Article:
Everything you need to know about Crit Racing
Answers to all your Crit Questions
Team CLIF Bar and LA Sweat are in the middle of an exciting National Racing Calendar (NRC) crit season, and they’ve got all the info you need to know about racing crits. Both teams train and race on Stages Dash and Stages Power meters to help them get the best results possible.
How do criteriums differ from road races? What are the most important differences?
Kevin Mullervy, TCB: The most significant difference between criterium racing and road racing is that criterium racing is shorter in time and distance. Most pro/1 category criteriums are 1.5 hours in the US and are run on closed downtown courses with laps of 1k or less. In criterium racing there aren’t feed zones, caravans or pee breaks; it’s full-on racing for the entire race. Road racing, a lot of the time, is a point-to-point race; while crit racing is multiple laps, and the first one across the line in 1.5 hours is the winner. Criterium crowds get to watch the racers come by every 45-90 seconds over and over again; and in a road race, you may only see the riders one time for 10 seconds as the point to point race goes by.
What tactics are involved in crit racing? What does a pre-race meeting look like, what is discussed there?
Conor Mullervy, TCB: The whole team is going into the race with one goal and it takes the whole team’s effort in order to accomplish this. This can be protecting the overall leader in the series on the team or racing all in for the sprinter. Depending on what the course is like we will then discuss who will be covering moves during the race and also if it comes down to a sprint who we are leading out.
Kelli, Samuleson, LA Sweat: Before a race we will discuss the course, the road quality. the potential moves from other teams and each rider’s goal and role for the race.
How do you practice the technical parts of crits?
Zack Allison, TCB: After doing it for over a decade the cornering and tactics become second nature; but newer riders definitely benefit from practicing cornering and can also attend practice crits during the week in many parts of the country.
Kelli, Samuleson, LA Sweat: Parking lots are a great place for technical skills like tight corners, but riding in group rides and packs really helps with racing close to people.
What is the most important during the start phase of a race, before sprint classifications and at the end?
Joe Lewis, TCB: Stay up front, stay up front and stay up front – and don’t lose the wheel!
Kelli, Samuleson, LA Sweat: Staging is key, There isn’t always a sprint classification in crits. it’s the race before the race.
Conor Mullervy, TCB: In the beginning of a race, you need to make sure you have all the breakaway guys ready to cover moves or attack off the front. When you are getting to the middle of the race you need to make sure all your guys are near the front and riding together. With 10 laps to go we need all of our riders together and working to keep our sprinter or leader near the front and out of the wind. We need to all be in the top 15 positions here in order to get a result at the finish.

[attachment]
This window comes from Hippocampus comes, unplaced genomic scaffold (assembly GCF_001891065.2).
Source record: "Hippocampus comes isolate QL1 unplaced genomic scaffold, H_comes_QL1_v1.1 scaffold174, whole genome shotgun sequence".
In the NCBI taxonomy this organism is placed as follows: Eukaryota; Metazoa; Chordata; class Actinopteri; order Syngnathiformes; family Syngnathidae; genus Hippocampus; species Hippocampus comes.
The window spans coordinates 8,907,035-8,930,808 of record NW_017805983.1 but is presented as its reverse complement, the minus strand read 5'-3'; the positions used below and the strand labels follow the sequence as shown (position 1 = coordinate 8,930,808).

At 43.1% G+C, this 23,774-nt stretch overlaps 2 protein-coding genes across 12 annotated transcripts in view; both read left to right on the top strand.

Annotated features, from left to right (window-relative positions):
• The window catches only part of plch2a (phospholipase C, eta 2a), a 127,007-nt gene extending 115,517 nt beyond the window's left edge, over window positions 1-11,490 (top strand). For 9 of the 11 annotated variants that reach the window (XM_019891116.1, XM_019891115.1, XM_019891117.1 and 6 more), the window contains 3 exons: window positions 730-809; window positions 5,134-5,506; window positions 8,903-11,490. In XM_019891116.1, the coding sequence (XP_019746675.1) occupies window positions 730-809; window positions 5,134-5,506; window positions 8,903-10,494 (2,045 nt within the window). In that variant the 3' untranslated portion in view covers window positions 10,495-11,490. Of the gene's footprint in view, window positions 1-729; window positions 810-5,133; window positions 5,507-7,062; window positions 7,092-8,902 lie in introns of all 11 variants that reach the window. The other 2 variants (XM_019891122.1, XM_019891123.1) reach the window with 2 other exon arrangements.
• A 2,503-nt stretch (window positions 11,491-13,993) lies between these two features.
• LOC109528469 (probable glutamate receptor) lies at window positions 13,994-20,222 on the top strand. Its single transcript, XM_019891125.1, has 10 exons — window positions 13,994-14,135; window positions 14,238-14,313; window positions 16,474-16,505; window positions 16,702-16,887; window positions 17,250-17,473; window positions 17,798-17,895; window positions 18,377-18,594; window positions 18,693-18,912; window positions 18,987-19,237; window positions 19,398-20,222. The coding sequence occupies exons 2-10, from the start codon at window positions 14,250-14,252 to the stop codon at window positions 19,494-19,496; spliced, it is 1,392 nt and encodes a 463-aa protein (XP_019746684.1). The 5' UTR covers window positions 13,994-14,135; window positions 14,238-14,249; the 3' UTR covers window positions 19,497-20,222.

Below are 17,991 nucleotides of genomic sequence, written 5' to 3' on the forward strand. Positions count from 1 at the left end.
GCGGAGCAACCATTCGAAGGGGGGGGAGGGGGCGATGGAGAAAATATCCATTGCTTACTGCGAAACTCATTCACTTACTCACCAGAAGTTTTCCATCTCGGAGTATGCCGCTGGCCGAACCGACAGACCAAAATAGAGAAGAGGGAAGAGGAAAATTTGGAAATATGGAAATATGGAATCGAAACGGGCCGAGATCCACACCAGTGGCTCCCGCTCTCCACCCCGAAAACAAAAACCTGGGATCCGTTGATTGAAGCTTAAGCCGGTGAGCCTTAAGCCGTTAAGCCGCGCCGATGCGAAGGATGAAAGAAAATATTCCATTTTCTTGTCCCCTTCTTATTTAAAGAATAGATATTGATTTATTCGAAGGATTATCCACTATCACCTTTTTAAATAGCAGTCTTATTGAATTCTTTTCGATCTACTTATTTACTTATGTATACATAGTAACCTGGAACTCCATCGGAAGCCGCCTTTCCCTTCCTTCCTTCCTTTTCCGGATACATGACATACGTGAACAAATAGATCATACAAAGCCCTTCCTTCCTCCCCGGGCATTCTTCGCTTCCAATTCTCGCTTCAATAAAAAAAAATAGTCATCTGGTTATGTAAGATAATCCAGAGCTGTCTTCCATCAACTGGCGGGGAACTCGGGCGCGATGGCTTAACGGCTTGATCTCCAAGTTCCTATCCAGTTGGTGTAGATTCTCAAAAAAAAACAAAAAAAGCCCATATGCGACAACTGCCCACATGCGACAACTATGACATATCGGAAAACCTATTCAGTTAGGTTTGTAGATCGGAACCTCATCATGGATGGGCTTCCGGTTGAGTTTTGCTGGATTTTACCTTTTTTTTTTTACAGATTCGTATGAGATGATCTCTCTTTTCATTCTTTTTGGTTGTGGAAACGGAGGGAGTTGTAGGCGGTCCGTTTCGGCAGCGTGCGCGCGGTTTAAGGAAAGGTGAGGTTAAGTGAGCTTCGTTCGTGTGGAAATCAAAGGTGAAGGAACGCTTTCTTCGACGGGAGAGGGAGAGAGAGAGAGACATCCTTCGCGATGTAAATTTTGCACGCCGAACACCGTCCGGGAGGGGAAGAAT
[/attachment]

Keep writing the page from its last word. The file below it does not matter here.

Can you share important and useful details about sprinting for primes and sprinting at the finish of a race?
Kevin Mullervy, TCB: If you plan on sprinting at the end of the race, you need to make sure not to spend a ton of energy during the race or going for primes. Since we don’t know when a prime will be in a race, I decide how to react to primes as they come. If I’m in a good position and feeling solid I’ll go for the right prime; but I recommend not spending a ton of energy if you are in the wrong spot when they ring the prime bell.
Kelli, Samuleson, LA Sweat: In sprinting positioning means everything and following the right wheels.
What are the biggest differences between riding in a road race and criterium pelotons?
Joe Lewis: Size, speed and stress level.
Kelli, Samuleson, LA Sweat: There isn’t a big difference. A crit just has more corners.
What parts of criterium racing do you enjoy most?
Kelli, Samuleson, LA Sweat: The crowds and community aspect. Crits allow for great spectating and fans.
Kevin Mullervy: I enjoy being able to visit towns that have vibrant energy. USA CRITS are usually in downtowns filled with locals spectating. I enjoy meeting and talking to the fans and getting to know their town better. I love trying new restaurants and exploring the cities after the race.
What has been your favorite part of this season?
Kelli, Samuleson, LA Sweat: This year it has been actually having a season and being able to see each other after almost 2 years.
Conor Mullervy: Being able to be with my teammates again and do what we love most, criteriums!
Describe the environment energy at a big, downtown USA CRITS event.
Kelli, Samuleson, LA Sweat: A lot of race venues will have food trucks and beer gardens, the streets are lined with spectators and people from the community out and about. It’s like a block party around a bike race.
Zack Allison: The energy at big downtown twilight crits is wild. Thousands of cheering fans. It feels like in that moment people in the US do want to consume bike racing!
Tell us about your bike setup.
Team CLIF: Team CLIF is on VYNL bikes with the aluminum disc frames. Shimano Ultegra Di2 components; complete ENVE package from cockpit to fork to wheels; Maxxis tires; Stages power and Stages Dash – pretty much the best crit machine we can put together.
LA Sweat: Specialized SL7 Tarmac, Sram force etap, Hunt carbon wheels, S-works turbo tires, Stages Dash computer.